Music 150
Thinking Globally About Music

Dr. Carol A. Muller


Course Description
The purpose of this course is to introduce upper-level undergraduate students to the musical and intellectual materials one studies as an ethnomusicologist i.e., one who examines music as a cultural practice, either as a contemporary or historical phenomenon. This particular semester the theme is Music and Spirituality The course has three broad dimensions. First the course exposes students to several musical cultures in the United States and around the world through reading the text, close listening to and analysis of the recorded examples, and extensive viewing of video materials. Second, students are required to experience and write about musical practices from around the world by attending live performances on campus or in the city of Philadelphia. Third, students have the opportunity to engage with hands on research into contemporary musical practices in Philadelphia, by working collectively in the creating documents for gospel music performance and culture in West Philadelphia’s communities of faith. This is a collaborative project with Penn’s Center for Community Partnerships, actively engaged with Arts and Culture projects in the West Philadelphia community. We are slowly building a web-based archive on gospel music in West Philadelphia and your research this semester will be added to that site. (www.westphillygospel.org)

Structure
After the introductory materials covering fundamental ideas about both music and culture, the course will basically cover one musical culture per week through week 10 of the semester. In order to move this quickly through course content, you will be required to have completed all reading and listening assignments for the week before the Tuesday class. We will not be able to go in detail through all the material in the text, but you will be responsible for all of it in examinations. Each week we include written, audio, and video materials. You will not easily make sense of the audio examples unless you are familiar with the written materials so it is extremely important that you keep up with reading assignments and attend all classes. A third of this semester will focus on a group ethnomusicological research project amongst communities of faith in West Philadelphia. You will be required to attend several church services, rehearsals, and interview members of the religious community. You will be given instruction on how to use digital recording technologies, as well as learn how to deliver your projects in web-based formats. The goal is to have all materials posted to the website by the start of Reading Days, and for us to celebrate together with the community you work with, at Penn at the end of the semester. Details to follow.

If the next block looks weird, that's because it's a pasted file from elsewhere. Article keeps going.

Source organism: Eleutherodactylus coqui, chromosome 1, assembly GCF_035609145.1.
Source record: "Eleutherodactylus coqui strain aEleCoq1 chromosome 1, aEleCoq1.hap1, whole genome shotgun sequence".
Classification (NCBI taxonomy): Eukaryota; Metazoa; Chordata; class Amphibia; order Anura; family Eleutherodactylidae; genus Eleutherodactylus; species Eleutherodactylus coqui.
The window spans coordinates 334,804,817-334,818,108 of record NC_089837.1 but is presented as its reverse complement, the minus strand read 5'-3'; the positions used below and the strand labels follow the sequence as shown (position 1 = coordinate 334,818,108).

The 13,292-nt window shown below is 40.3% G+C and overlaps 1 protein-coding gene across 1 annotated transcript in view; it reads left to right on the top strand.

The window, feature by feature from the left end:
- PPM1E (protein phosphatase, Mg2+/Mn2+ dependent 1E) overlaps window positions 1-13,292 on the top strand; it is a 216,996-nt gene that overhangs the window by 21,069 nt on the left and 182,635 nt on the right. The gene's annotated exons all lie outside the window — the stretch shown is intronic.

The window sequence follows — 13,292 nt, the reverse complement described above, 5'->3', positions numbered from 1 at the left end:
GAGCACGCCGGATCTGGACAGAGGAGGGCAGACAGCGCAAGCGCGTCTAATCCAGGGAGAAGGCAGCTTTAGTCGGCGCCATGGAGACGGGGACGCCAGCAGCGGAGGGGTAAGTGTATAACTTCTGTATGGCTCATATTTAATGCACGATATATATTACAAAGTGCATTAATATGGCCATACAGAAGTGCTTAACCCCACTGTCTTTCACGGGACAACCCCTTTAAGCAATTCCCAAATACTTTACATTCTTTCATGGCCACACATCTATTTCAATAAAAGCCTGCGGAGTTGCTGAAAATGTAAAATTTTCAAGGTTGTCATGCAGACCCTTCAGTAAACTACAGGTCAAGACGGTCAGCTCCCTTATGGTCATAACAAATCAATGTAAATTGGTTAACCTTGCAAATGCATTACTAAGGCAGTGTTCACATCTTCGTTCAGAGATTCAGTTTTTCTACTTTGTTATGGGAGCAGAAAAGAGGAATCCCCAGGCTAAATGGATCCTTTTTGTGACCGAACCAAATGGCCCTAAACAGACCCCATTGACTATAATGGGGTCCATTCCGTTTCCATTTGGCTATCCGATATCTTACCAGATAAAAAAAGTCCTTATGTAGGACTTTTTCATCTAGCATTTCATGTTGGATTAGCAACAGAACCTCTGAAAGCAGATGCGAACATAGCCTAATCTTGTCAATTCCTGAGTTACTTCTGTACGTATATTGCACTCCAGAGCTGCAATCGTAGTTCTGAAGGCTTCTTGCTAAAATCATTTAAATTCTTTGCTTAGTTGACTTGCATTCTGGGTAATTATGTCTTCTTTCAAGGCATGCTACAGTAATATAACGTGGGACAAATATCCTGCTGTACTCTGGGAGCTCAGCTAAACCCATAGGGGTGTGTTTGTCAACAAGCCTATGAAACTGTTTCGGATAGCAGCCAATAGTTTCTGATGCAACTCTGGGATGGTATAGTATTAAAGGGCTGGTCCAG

Download complete Spring 2005 syllabus (PDF)